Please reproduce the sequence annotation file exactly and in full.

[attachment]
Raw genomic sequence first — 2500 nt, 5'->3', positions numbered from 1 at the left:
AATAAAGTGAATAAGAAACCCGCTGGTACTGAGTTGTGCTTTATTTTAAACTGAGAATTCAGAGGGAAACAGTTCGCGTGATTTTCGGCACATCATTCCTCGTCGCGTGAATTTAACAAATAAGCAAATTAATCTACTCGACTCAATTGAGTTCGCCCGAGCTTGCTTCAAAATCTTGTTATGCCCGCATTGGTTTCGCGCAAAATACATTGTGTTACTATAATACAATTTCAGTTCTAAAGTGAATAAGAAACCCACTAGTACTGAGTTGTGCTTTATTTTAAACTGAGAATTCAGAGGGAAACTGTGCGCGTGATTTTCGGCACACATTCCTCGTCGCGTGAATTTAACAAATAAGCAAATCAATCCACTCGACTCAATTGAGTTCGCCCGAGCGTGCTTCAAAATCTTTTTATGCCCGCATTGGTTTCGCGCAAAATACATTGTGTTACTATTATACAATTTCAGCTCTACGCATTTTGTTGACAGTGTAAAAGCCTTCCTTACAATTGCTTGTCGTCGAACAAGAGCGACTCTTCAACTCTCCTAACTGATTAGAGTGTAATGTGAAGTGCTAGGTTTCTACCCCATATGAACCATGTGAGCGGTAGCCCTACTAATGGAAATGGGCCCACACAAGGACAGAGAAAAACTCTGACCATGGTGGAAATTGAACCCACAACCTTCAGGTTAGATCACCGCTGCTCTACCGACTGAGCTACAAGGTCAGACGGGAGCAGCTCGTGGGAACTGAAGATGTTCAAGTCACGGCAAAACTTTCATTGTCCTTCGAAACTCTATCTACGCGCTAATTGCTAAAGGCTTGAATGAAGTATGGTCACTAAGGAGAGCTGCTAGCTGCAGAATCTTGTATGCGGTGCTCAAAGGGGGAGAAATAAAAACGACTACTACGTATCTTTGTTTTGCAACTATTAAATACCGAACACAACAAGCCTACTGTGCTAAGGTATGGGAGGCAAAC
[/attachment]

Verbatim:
Raw genomic sequence first — 2500 nt, 5'->3', positions numbered from 1 at the left:
AATAAAGTGAATAAGAAACCCGCTGGTACTGAGTTGTGCTTTATTTTAAACTGAGAATTCAGAGGGAAACAGTTCGCGTGATTTTCGGCACATCATTCCTCGTCGCGTGAATTTAACAAATAAGCAAATTAATCTACTCGACTCAATTGAGTTCGCCCGAGCTTGCTTCAAAATCTTGTTATGCCCGCATTGGTTTCGCGCAAAATACATTGTGTTACTATAATACAATTTCAGTTCTAAAGTGAATAAGAAACCCACTAGTACTGAGTTGTGCTTTATTTTAAACTGAGAATTCAGAGGGAAACTGTGCGCGTGATTTTCGGCACACATTCCTCGTCGCGTGAATTTAACAAATAAGCAAATCAATCCACTCGACTCAATTGAGTTCGCCCGAGCGTGCTTCAAAATCTTTTTATGCCCGCATTGGTTTCGCGCAAAATACATTGTGTTACTATTATACAATTTCAGCTCTACGCATTTTGTTGACAGTGTAAAAGCCTTCCTTACAATTGCTTGTCGTCGAACAAGAGCGACTCTTCAACTCTCCTAACTGATTAGAGTGTAATGTGAAGTGCTAGGTTTCTACCCCATATGAACCATGTGAGCGGTAGCCCTACTAATGGAAATGGGCCCACACAAGGACAGAGAAAAACTCTGACCATGGTGGAAATTGAACCCACAACCTTCAGGTTAGATCACCGCTGCTCTACCGACTGAGCTACAAGGTCAGACGGGAGCAGCTCGTGGGAACTGAAGATGTTCAAGTCACGGCAAAACTTTCATTGTCCTTCGAAACTCTATCTACGCGCTAATTGCTAAAGGCTTGAATGAAGTATGGTCACTAAGGAGAGCTGCTAGCTGCAGAATCTTGTATGCGGTGCTCAAAGGGGGAGAAATAAAAACGACTACTACGTATCTTTGTTTTGCAACTATTAAATACCGAACACAACAAGCCTACTGTGCTAAGGTATGGGAGGCAAAC